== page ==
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Uganda’s rapid deforestation worrisome – Anywar

Beatrice Anywar, the Minister of State for Water and Environment.

Kampala, Uganda | THE INDEPENDENT | The Minister of State for Water and Environment, Beatrice Anywar, is concerned about the rapid rate at which Uganda is losing its forest cover, saying if it is not mitigated, the consequences could be dire.

Anywar, who was presenting a statement on the status of environment and natural resources to Parliament on Wednesday, said the annual decline in forest cover from 24 percent to 9 percent, has pushed Uganda to rank among the most rapidly deforesting nations in the world.

She said besides forests, other natural resources stand the risk of extinction, if government does not act fast to restore the little that remains.

“Uganda’s water resources are trans-boundary [shared with other countries] and the amount of water available in the country has declined from 66km3 to 43km3 and the worst is expected to happen with the serious demands on water by other sectors of the economy,” said Anywar.

She explained that wetlands were also diminishing due to encroachment and that Uganda loses 75,100 hectares of wetlands annually. She requested Parliament to consider allocating to the ministry a budget sufficient to implement a strategy on water and environment conservation.

A section of legislators said there was no political will to preserve and restore natural resources, citing some investors who were granted land in wetlands and forest reserves.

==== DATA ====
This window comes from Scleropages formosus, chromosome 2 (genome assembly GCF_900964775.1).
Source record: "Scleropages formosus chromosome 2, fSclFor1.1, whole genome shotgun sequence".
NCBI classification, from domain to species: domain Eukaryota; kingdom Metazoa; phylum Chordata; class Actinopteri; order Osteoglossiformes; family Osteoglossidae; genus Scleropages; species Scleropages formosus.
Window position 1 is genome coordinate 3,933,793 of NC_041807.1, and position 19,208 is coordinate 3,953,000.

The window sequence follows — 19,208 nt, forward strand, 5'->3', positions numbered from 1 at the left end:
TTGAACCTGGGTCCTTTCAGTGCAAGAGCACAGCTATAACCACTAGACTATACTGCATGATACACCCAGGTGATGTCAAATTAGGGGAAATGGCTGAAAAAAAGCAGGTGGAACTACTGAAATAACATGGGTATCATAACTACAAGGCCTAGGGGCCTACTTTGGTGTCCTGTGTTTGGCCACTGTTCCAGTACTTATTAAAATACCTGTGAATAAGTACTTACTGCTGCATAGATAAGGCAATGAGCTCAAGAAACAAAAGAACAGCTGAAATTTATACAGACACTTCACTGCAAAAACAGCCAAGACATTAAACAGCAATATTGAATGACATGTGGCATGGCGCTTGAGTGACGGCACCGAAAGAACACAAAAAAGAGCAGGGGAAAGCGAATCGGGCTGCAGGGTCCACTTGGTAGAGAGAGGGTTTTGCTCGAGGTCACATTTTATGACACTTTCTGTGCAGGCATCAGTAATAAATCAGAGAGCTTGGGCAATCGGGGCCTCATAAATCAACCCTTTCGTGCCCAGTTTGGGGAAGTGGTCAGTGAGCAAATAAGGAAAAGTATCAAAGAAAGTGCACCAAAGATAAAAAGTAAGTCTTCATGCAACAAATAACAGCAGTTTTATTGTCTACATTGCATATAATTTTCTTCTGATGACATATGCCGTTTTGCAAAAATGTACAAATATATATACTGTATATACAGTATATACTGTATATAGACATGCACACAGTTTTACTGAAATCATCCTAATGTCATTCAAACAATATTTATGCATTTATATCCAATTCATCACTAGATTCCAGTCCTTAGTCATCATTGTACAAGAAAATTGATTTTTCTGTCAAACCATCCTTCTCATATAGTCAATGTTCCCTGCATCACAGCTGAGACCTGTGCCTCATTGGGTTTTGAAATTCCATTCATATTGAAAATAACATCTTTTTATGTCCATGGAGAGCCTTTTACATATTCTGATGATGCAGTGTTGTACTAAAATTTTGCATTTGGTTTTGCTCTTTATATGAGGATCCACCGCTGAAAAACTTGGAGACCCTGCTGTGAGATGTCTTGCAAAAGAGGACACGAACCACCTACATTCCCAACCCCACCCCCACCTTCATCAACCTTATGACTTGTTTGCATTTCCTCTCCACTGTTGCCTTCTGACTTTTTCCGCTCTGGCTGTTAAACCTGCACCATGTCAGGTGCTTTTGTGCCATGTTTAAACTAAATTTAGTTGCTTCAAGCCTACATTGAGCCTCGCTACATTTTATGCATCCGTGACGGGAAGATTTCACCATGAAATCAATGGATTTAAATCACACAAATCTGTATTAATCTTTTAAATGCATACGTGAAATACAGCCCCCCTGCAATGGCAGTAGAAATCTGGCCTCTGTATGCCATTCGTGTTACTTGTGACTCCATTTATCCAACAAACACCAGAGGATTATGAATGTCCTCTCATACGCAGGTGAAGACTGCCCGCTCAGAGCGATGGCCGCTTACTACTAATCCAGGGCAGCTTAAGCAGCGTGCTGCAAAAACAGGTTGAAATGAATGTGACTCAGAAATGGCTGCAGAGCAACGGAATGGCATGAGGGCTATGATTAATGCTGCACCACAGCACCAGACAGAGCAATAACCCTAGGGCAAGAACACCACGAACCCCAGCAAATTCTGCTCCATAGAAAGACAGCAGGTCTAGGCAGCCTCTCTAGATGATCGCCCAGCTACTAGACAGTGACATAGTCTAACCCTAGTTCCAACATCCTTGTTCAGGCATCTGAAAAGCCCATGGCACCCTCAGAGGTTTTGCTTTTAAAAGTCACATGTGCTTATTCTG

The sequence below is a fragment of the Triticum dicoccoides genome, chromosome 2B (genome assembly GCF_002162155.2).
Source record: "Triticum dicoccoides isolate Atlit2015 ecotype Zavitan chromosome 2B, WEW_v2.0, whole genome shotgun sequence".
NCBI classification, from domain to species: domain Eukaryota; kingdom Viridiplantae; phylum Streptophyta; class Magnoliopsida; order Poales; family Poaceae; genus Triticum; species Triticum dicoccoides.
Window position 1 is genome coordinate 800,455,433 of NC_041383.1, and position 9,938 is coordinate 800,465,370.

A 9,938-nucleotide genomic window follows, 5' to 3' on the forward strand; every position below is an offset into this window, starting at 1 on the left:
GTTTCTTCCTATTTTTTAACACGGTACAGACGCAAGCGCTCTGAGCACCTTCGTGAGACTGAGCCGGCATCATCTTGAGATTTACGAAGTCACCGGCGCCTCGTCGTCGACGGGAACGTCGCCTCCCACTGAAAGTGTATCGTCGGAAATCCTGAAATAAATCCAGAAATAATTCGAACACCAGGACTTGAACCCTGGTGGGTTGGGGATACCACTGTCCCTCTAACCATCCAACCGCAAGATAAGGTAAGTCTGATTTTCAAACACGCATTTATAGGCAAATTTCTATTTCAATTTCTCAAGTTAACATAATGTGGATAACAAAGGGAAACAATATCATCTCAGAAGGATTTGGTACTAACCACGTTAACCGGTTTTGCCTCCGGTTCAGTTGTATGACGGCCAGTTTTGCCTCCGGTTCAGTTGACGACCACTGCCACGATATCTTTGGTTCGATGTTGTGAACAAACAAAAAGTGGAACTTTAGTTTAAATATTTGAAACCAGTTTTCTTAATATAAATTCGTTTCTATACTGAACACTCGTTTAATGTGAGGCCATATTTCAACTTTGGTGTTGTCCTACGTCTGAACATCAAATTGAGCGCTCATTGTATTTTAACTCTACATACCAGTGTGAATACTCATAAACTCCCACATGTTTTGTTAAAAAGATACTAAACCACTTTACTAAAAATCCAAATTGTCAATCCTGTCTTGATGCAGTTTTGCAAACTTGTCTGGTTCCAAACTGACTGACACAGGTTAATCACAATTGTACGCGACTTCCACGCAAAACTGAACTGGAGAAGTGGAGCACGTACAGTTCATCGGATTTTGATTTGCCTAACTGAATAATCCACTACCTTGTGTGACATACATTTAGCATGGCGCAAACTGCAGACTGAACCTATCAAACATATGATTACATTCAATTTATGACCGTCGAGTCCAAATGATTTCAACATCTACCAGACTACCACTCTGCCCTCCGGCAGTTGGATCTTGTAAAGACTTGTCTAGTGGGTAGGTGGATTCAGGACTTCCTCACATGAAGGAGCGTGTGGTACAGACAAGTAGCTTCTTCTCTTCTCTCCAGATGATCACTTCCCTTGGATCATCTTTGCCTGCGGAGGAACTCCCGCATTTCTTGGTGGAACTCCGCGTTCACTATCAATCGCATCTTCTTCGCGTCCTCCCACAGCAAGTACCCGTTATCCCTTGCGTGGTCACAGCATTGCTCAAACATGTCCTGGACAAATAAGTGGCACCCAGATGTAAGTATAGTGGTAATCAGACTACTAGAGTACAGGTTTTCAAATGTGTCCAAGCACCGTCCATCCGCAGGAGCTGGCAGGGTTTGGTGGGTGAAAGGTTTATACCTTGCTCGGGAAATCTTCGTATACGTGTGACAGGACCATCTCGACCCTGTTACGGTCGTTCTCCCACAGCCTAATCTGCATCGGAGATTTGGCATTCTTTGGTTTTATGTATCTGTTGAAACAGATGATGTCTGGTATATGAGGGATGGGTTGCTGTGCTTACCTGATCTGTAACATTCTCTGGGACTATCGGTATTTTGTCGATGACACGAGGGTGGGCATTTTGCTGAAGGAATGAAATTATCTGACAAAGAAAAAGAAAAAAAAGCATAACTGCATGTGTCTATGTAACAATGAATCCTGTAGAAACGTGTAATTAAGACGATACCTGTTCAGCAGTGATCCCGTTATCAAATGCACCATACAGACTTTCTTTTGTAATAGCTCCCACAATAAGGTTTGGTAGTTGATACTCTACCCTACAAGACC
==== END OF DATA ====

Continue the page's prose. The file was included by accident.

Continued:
“I come from a gold mining district, where local artisanal miners were evicted and the Chinese left to destroy over 20km of forest reserve. Please take interest in what is happening in Buhweju,” said Francis Mwijukye (FDC, Buhweju).

Charles Tebandeke (NUP, Bbale) said two forest reserves in his constituency were given away to private developers and that the only one left is being encroached upon under the guard of security organs.

“Surprisingly, these people encroaching on the forest reserve are protected by National Forestry Authority. I wonder what relationship you have with NFA?” asked Tebandeke adding, “In my area, they chase away local residents who encroach on forests but protect some encroachers with guns.”

Legislators noted that there are several players in the degradation of natural resources and environment, and recommended the Water and Environment Ministry to work closely with other sectors if it is to make any impact in preserving and restoring natural resources.

“I do not see a linkage with the Ministry of Energy to address the rampant charcoal burning or the Agriculture ministry to address the issues of farming in wetlands,” said Emmanuel Ongiertho Jor (FDC, Jonam). He recommended that as government evicts people in wetlands, it should provide alternative sources of livelihood.

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SOURCE: UGANDA PARLIAMENT MEDIA

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